I believe the weekend will be remembered forever as the weekend that the United States lost its way. Next month is the 50th anniversary of that date, and America has been faced with crisis after crisis in those fifty years…..Vietnam, the assassinations of Martin Luther King and Robert Kennedy in 1968, Watergate, the Middle East Crisis after crisis, Iran Contra, 9/11, Iraq, Afghanistan, fiscal cliffs…..can we take another 50 years like the last 50?

We MUST remember the day we lost our way, and we MUST find a way to get back on the path that will allow us to retain the greatness that America still has, and restore the dreams it did have. Please remember that day AND those dreams!!


Thank you, Don, for the above reflections on that terrible day in 1963. I, myself, wasn't even two years old when President Kennedy was slain in that Dallas motorcade nearly fifty years ago, so I cannot offer up such eloquent and vivid remembrances of the President's assassination like those which Don Corbin chose to share with his Facebook friends on October 17, 2013.

But I certainly share the same feelings that Don has about some of the other things he talked about in his wonderful article above. For I too have a distinct fondness for The Andy Griffith Show, The Dick Van Dyke Show, Mary Tyler Moore, Pete Rose, and the Cincinnati Reds.

Maybe that list of things is part of the reason for why Don and I are friends on Facebook. And another reason just might be that his hometown of Union City rests just 27 miles from where I grew up in Richmond, Indiana.

Don might very well be right when he says we lost our way after the events of November 1963. But thankfully some things will never be lost--such as the memory of the "good life" Don Corbin had while growing up in Union City, Indiana, and the lingering affection that both Don and I seem to possess for the things and people mentioned above.

Thanks for reminding me, Don, that many Hoosiers do, indeed, think alike.

Below is another thoughtful post written by Don Corbin on Friday, November 22, 2013, the exact 50th anniversary of JFK's death.....


Today is the anniversary of what I believe to be the single most important day in my life outside of my family specials. You cannot compete with a marriage or a birth of a child, November 22nd, but you are right up there in my timeline.

November 22nd, 1963, with all due respect to Richie Valens, was the day the Music Died. Before that date, life was filled with hope for the future. There seemed to be no limit on the promise of America. There was even the hint of a lasting peace after the Cuban Missile Crisis the previous year. There was a sense that America was on the right path, we were at least attempting for the first time to bring equality to all people in this country so that the “brand” of this country would actually reflect its product.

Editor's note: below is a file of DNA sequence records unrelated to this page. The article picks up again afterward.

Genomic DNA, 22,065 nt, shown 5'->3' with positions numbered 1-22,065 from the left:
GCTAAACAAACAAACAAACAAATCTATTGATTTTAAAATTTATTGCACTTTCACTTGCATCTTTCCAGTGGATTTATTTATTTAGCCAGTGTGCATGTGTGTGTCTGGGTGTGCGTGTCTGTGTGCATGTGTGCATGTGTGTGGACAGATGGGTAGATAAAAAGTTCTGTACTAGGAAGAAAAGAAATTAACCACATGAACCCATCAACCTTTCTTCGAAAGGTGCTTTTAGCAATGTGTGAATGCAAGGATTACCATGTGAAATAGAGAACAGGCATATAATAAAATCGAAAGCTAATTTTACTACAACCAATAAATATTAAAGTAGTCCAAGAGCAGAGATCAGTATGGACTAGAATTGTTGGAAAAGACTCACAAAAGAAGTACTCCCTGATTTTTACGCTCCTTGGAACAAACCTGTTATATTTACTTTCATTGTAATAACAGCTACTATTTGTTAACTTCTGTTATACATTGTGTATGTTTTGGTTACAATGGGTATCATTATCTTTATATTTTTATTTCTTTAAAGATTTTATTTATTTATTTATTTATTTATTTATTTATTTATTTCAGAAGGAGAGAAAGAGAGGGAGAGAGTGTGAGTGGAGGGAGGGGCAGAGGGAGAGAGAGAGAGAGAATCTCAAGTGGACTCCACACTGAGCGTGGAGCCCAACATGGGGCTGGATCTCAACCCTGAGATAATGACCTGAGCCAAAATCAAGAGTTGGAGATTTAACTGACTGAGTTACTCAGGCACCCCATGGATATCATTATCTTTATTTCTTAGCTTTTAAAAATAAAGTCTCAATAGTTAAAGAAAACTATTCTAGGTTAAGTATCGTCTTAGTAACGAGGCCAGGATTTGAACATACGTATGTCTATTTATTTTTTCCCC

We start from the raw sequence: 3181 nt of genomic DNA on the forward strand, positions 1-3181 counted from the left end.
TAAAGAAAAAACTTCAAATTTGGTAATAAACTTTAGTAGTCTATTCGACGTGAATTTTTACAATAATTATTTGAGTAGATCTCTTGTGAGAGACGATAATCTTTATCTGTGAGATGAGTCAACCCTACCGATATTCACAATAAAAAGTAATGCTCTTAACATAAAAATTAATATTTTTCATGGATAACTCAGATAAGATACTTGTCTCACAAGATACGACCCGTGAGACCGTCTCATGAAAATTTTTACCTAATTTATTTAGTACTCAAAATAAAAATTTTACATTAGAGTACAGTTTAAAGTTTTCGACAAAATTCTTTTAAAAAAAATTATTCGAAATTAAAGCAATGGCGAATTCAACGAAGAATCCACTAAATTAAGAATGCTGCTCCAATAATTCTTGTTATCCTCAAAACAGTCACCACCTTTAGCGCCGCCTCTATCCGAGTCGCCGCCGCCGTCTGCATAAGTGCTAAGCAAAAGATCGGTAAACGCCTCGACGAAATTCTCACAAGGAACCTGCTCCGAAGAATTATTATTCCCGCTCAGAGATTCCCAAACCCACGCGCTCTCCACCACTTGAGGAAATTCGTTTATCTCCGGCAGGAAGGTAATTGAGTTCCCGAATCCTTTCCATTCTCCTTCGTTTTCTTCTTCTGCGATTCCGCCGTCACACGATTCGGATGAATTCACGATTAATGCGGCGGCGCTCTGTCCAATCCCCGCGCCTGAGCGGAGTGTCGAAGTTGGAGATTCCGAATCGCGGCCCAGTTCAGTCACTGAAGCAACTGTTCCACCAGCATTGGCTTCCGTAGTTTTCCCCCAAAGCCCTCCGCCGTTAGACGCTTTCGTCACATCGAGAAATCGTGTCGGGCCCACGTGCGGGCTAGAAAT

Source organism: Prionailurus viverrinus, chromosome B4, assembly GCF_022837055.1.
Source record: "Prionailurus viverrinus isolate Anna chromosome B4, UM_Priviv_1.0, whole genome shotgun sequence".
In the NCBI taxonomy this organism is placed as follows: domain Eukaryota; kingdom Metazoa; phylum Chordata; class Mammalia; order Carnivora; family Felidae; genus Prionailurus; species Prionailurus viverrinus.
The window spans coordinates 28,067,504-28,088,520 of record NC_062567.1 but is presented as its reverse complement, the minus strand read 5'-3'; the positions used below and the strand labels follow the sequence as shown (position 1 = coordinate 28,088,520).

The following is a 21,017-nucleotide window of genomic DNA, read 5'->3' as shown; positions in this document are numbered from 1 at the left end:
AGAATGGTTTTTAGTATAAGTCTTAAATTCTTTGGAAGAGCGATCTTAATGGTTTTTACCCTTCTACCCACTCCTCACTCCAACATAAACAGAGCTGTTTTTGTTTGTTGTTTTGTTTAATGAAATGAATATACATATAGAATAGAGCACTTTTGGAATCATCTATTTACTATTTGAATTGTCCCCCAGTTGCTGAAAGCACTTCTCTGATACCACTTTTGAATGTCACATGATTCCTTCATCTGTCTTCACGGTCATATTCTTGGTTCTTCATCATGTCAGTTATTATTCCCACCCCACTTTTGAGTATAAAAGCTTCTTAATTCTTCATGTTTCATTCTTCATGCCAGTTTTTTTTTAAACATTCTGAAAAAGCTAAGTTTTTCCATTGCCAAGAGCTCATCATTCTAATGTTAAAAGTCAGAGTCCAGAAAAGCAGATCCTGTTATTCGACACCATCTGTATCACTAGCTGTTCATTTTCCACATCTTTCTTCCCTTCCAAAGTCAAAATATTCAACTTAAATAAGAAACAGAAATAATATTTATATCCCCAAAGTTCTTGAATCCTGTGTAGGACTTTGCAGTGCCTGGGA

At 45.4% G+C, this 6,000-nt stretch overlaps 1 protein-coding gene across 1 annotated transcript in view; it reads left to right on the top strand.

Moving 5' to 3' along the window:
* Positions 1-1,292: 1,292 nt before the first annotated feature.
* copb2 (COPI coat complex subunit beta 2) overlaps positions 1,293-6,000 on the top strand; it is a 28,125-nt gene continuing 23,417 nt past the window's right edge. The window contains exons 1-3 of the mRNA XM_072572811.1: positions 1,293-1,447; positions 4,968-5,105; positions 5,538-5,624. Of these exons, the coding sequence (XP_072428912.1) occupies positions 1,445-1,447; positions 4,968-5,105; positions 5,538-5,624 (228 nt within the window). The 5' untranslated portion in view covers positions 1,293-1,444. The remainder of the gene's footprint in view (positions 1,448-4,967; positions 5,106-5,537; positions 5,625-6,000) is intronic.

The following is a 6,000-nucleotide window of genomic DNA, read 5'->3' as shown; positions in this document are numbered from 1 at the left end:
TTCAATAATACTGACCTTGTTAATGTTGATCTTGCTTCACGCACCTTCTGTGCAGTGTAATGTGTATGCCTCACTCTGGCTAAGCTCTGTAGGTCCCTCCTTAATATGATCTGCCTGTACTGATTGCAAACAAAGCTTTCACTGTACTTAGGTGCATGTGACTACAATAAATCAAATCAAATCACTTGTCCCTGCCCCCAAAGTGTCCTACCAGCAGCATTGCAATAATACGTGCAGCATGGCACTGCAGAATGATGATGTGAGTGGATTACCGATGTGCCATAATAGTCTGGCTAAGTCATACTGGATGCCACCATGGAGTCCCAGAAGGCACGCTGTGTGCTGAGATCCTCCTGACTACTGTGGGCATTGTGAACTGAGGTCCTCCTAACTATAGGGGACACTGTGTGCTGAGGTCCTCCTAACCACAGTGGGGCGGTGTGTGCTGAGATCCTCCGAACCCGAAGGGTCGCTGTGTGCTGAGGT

We were on our way to putting a man on the moon, “not because it was easy, but because it was hard”. We were dealing with our enemies to bring an end to the creation of nuclear weapons, because Man was proving that he possessed the power to undo the beauty of that God had created. We were realizing that all races and ethnic groups finally deserved to share the opportunity to enjoy this country’s bounty. The seeds of Camelot provided such anticipation for the future.

A young, untested President was exhibiting to the world that America could face its inconsistencies, and truly become a “nation under God, indivisible, with liberty and justice for all”……and then this day happened 50 years ago.

John Kennedy was murdered on this day as he rode with his wife through the streets of downtown Dallas. It was SO quick, SO sudden, SO final that it is difficult to comprehend even in this day of instantaneous communication……..and it all changed.

Please do not take from this writing I believe John F. Kennedy was a transformative President in our country’s history…..He was not. He had not served long enough, accomplished enough, lived enough that his service as our President gave this country enough to transform it, but there is NO doubt in my mind that his death was THE transformative event in the second half of the 20th Century, and one of the greatest tragedies in this country’s history.

After his death, the Civil Rights Act, and the Voting Rights Act were passed, and that was certainly long overdue, and perhaps the only part of his death that one could look at and believe something positive came from it. Yet, Vietnam became a war that wrenched this country apart.

My brother, who is 5½ years older than me, and I were reflecting last summer on what were the differences between his view of his life when he graduated from high school in 1962, and my view when I graduated in 1967. I told him I believed the biggest difference was that he believed his future to be secure in a growing and vibrant economy, and I believed I could very well be killed in a war I neither understood or believed in.

But it was more than that……The mindset of this country changed. We became polarized. It was no longer a question of whether we were Americans, but whether we were Democrats, or Republicans, pro war or anti war, pro life, pro choice, the “one percent, or 99% or 47%” as the case may be. The sense of pride at what this country was accomplishing became lost in a media belief that Americans enjoyed watching train wrecks more than space launches……and maybe we did.

Maybe November 22, 1963, marked a time when Americans gave leash to their darker souls. Riot became preferable to governance, war became preferable to diplomacy, scandal became preferable to harmony, divide became preferable to union.

And the saddest part, my friends, is that we have yet to recover. The thought that we exist as a country to move forward and improve life is not with us now, and it is less a division of ideas as it is an inner darkness of spirit that discounts whatever ANOTHER may propose because it is not what WE believe. The sadness of this anniversary is not only that a young man was senselessly killed, but that hope, promise, cooperation, and the great potential of this country went with him.

Please God, let John F. Kennedy rest in peace, but let none of us rest until we recapture what was lost with him.


Facebook members can seek out many more excellent articles written by Don Corbin by clicking the logo below. Don is an outstanding writer, which is quite obvious when reading his two posts above.